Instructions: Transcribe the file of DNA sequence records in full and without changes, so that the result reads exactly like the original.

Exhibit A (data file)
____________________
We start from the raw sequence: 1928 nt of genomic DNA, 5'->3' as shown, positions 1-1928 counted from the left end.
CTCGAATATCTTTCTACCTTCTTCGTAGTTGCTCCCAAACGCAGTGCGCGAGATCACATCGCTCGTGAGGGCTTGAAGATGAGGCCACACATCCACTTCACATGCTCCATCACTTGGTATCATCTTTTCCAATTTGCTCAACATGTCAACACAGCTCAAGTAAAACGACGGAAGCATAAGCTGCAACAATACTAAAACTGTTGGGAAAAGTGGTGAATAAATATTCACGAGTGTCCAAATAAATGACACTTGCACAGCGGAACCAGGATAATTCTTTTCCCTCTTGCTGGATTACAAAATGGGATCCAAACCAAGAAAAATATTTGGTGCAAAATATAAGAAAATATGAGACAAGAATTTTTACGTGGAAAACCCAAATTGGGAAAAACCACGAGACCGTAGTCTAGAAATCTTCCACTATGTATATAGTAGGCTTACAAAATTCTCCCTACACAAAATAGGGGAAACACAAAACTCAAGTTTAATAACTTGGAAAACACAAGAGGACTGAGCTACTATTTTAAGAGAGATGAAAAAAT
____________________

We start from the raw sequence: 1928 nt of genomic DNA, 5'->3' as shown, positions 1-1928 counted from the left end.
CTCGAATATCTTTCTACCTTCTTCGTAGTTGCTCCCAAACGCAGTGCGCGAGATCACATCGCTCGTGAGGGCTTGAAGATGAGGCCACACATCCACTTCACATGCTCCATCACTTGGTATCATCTTTTCCAATTTGCTCAACATGTCAACACAGCTCAAGTAAAACGACGGAAGCATAAGCTGCAACAATACTAAAACTGTTGGGAAAAGTGGTGAATAAATATTCACGAGTGTCCAAATAAATGACACTTGCACAGCGGAACCAGGATAATTCTTTTCCCTCTTGCTGGATTACAAAATGGGATCCAAACCAAGAAAAATATTTGGTGCAAAATATAAGAAAATATGAGACAAGAATTTTTACGTGGAAAACCCAAATTGGGAAAAACCACGAGACCGTAGTCTAGAAATCTTCCACTATGTATATAGTAGGCTTACAAAATTCTCCCTACACAAAATAGGGGAAACACAAAACTCAAGTTTAATAACTTGGAAAACACAAGAGGACTGAGCTACTATTTTAAGAGAGATGAAAAAAT